A. The illustrated approach shows many similarities with the experience of Asset management companies (AMCs) as utilized in the recent past, mainly on a national-wide scale (as analysed by scholars Barba Navaretti, Calzolari, Pozzolo, 2017; Guonan, Enria, Haben, Quagliariello, 2017; Ben S.C. Fung, 2006; Hyoung-Tae, 2003; Visco, 2016 and institutions WB, 2016; ECB, 2017; ECB, 2017; EBA, 2017; FSI, 2017; IMF, 2015; BoI, 2017; EBA, 2017; ECB, 2012; ESMA, 2016; EC, 2018) although there are many relevant differences in the two models. The same differences exist with regard to any traditional securitisation approach:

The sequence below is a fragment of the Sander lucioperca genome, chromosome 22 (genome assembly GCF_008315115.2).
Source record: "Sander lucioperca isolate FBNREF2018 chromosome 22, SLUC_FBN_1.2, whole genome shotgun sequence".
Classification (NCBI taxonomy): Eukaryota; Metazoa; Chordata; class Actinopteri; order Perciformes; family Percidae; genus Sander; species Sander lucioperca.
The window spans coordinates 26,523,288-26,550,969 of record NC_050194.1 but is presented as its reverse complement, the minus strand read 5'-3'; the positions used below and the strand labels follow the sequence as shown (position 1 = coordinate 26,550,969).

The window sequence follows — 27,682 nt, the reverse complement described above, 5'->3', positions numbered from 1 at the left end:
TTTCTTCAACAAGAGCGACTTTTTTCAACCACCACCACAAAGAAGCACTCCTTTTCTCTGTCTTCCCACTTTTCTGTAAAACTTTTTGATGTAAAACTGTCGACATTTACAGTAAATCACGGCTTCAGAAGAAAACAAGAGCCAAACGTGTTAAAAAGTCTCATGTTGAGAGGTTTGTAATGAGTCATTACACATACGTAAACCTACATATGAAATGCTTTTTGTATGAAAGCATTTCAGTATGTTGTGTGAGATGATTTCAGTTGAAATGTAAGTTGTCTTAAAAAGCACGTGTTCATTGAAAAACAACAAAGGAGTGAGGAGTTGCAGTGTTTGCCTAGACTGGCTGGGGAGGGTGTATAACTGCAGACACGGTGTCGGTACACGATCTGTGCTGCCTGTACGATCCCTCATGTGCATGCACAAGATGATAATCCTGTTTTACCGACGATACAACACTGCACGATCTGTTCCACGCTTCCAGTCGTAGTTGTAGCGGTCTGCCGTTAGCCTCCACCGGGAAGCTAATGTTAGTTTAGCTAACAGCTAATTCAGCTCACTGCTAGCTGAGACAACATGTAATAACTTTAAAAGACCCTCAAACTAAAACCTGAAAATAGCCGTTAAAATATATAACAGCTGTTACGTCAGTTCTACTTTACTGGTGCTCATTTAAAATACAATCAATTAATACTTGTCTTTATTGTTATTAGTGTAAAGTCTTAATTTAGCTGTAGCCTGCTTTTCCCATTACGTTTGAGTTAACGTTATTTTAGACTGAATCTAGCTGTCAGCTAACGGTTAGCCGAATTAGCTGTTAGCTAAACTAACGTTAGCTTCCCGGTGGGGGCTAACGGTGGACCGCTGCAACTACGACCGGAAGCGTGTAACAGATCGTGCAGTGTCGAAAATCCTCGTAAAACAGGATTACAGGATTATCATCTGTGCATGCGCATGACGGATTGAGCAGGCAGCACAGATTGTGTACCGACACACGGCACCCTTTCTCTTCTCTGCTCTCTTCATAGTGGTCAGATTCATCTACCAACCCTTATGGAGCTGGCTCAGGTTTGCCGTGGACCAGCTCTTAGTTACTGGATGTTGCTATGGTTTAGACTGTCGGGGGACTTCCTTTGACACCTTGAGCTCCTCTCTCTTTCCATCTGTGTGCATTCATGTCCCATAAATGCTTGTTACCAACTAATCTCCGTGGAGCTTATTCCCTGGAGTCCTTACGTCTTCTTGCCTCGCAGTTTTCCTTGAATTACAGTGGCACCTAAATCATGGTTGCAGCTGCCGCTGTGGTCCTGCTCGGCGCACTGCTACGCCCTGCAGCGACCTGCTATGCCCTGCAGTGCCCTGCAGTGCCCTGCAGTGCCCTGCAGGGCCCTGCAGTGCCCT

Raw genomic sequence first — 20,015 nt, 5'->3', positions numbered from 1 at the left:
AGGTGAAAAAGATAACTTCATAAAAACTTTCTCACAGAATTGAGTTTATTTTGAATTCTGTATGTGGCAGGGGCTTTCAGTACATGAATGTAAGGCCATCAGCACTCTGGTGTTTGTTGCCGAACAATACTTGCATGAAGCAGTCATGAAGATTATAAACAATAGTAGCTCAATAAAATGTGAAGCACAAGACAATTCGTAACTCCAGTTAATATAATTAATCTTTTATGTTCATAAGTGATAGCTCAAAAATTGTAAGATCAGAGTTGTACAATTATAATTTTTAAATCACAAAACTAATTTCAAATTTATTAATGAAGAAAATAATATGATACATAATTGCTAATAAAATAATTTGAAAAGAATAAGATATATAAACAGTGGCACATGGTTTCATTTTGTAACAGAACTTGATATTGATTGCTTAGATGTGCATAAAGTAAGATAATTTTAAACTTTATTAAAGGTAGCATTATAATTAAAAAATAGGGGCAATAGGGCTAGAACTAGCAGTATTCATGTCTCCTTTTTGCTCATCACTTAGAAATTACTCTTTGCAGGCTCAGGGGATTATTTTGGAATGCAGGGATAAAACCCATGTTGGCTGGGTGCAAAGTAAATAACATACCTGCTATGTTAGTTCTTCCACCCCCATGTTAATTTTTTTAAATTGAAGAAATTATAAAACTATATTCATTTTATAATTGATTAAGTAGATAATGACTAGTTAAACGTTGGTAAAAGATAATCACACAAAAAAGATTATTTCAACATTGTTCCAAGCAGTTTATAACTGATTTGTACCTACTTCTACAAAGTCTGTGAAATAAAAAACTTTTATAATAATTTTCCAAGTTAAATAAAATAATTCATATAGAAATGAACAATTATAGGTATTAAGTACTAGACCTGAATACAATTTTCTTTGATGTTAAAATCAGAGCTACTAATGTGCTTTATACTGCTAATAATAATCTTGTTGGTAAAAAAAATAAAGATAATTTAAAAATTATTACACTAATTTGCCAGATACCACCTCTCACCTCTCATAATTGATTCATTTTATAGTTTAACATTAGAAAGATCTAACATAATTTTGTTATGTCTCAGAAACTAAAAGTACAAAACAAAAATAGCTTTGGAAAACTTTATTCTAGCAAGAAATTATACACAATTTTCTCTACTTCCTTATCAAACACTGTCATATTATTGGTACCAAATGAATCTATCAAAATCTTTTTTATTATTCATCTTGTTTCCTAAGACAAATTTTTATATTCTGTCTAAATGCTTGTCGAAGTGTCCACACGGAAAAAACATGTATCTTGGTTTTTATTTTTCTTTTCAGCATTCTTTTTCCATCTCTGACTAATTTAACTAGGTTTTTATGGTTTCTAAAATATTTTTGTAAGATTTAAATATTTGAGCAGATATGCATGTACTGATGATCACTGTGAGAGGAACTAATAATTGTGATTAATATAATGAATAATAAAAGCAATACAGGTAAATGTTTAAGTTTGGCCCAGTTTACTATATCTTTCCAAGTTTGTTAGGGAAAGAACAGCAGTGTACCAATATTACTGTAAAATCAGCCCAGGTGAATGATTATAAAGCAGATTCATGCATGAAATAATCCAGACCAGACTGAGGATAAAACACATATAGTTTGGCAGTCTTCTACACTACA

• The main difference is that no substantial transfer of the impaired assets is made to external entities, as it occurs in other approaches, such as securitisations or even “traditional” AMCs. This is a scheme “captive” to the banking system, whereby several banks “contribute” their assets to a common entity, the Fund, and obtain its units in exchange. That overcomes any current “lemon market” and “fire sale” issues (Onado, 2017; Fell, Grodzicki, Martin, O’Brien, 2017), that represent the main constraints/concern to traditional disposal/securitization transactions. The envisaged scheme, skips any issue related to the need of “bridging” intertemporal pricing gaps and to asymmetric information (Onado, 2017; Constancio, 2017). Since the banks are contributing the receivables to the common vehicle that will carry out the restructuring process and the recovery, no gaps exist between bid and ask prices, nor between market value and real value of the assets, this resulting for the banks in an immediate loss and need of recapitalization. In the envisaged scheme, the positive outcome of the restructuring process, the upside, is kept inside the banking ring and redistributed to the participating bank, thereby avoiding any undue transfer of value outside such ring.